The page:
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Eight state governors get a lesson in coding, and the importance of computer science, during National Governors Association workshop.
Kayla Nick-Kearney has been writing for StateScoop, covering state and local government technology news, for the past year....
Governors attending the National Governors Association summer meeting in Des Moines, Iowa, got an introduction to software coding from an unusual group of advisors.
“We had a whole group of students from around the country helping teach governors coding for an hour, using a tutorial that we built,” Code.org’s CEO Hadi Partovi told StateScoop.
The Hour of Code event was organized by Code.org, a non-profit advocacy group, the Coalition for Computer Science Education and software giant Microsoft to raise awareness for expanded access to computer science education.
Eight governors attended, including Gov. Terry Branstad from Iowa, Arkansas Gov. Asa Hutchinson and Virginia Gov. Terry McAuliffe.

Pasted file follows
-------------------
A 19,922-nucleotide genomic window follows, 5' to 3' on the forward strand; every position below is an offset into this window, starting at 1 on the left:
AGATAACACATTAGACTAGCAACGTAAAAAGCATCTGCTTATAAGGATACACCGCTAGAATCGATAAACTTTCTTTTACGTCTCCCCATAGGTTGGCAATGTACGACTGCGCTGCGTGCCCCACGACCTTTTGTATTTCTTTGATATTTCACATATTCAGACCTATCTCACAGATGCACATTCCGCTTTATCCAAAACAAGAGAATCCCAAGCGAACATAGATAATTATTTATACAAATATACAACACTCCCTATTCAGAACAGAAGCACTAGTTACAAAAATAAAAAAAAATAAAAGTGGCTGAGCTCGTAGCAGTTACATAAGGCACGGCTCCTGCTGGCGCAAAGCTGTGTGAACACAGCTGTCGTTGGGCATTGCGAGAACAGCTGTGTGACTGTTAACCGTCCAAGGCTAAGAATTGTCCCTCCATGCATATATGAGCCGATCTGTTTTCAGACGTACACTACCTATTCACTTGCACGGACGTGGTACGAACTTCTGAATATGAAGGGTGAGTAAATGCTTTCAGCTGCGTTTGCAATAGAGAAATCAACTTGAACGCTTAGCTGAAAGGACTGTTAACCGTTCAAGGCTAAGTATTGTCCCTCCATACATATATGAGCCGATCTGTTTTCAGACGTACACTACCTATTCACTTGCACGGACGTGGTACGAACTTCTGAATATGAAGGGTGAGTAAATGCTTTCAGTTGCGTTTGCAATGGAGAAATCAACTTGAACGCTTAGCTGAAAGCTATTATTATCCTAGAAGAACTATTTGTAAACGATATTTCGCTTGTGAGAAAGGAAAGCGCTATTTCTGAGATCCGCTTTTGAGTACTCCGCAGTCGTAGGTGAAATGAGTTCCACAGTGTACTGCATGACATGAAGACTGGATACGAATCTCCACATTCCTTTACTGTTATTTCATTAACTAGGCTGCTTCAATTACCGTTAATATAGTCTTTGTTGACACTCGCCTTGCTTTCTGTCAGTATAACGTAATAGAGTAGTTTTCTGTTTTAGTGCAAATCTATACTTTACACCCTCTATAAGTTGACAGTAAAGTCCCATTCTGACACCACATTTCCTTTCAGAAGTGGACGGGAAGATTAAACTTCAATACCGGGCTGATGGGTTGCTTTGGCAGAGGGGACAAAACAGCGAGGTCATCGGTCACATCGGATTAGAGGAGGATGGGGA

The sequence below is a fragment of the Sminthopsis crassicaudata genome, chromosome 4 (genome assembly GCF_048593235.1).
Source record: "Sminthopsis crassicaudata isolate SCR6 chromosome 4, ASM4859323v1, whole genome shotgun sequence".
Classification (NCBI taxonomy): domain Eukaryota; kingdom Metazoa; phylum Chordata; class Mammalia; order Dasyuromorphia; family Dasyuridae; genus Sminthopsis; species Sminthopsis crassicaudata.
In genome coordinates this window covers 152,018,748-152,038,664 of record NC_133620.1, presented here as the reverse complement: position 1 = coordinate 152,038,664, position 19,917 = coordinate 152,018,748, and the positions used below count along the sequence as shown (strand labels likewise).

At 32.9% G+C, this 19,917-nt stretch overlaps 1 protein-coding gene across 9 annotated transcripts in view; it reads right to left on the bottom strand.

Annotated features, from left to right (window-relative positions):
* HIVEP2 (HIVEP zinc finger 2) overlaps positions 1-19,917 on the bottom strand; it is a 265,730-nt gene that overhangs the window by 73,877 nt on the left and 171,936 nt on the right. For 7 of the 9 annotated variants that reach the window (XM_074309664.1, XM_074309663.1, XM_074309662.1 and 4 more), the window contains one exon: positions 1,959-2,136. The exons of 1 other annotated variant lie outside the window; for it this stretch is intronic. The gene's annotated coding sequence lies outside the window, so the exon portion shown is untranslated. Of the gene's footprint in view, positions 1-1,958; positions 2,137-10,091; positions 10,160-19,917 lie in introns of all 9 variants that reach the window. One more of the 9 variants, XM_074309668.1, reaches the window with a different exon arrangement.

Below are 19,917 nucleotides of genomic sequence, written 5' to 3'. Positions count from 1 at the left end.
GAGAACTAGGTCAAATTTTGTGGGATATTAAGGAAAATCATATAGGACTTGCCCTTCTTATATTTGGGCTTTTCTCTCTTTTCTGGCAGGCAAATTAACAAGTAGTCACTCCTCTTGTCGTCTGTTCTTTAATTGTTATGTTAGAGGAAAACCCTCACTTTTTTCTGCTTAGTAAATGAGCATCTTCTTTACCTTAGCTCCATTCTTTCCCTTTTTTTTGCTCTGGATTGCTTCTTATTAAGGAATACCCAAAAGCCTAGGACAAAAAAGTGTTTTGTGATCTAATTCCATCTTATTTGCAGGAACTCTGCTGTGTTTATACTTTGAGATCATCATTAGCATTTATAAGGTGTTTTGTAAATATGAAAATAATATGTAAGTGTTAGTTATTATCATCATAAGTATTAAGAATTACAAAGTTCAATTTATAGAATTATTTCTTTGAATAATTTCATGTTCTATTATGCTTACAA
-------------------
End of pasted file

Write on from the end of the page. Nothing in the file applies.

“I just wrote two lines of code. And it’s my first ever line of code,” Maryland Gov. Larry Hogan said on a Facebook Live video posted by Partovi, after a 10-year-old from his state taught him to code.
Code.org focuses on bringing computer science education to underrepresented student populations, including female students, minorities and students on financial assistance. The advocacy group creates curricula for teachers to use when teaching coding and computer science. It also trains teachers who may not have a technical background.
“Today, 90 percent of parents say they want their child to be exposed to computer science, but about 1 in 4 K-12 schools teaches computer science—which is a decline since the 90s,” a spokesperson for the company wrote in an email to StateScoop.
“The reason for having governors from such a diverse number of states involved is because people think of the tech industry as being based in California but it turns out 91 percent of jobs are outside of Silicon Valley,” Partovi said.
California moved forward on integrating computer science into statewide curricula last month with a bill creating a computer science advisory board.
Partovi tells the story of a Connecticut student “who breaks the stereotype of who you’d think of as kids who describe computer science as their favorite class,” but stresses that computer science classes still aren't widely available in certain states.
“Code.org, I would think of as a teacher powered movement, not just a non-profit. We’re here to service all the teachers and the educators that have come to us, asking for help bringing computer science to their students,” Partovi said.